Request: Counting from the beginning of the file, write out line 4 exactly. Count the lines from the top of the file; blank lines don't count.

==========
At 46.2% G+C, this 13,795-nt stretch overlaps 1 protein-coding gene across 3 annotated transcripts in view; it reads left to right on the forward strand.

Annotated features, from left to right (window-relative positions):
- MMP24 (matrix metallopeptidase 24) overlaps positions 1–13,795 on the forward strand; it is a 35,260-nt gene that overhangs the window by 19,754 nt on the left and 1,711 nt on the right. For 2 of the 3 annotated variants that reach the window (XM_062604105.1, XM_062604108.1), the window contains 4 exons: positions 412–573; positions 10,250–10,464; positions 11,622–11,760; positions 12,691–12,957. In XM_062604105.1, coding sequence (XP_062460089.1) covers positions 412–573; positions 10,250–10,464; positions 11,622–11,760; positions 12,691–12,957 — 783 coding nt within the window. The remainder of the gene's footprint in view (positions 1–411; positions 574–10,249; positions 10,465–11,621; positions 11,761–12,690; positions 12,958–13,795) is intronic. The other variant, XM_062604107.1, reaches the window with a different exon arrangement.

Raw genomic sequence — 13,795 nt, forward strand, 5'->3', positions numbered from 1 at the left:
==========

Raw genomic sequence — 13,795 nt, forward strand, 5'->3', positions numbered from 1 at the left: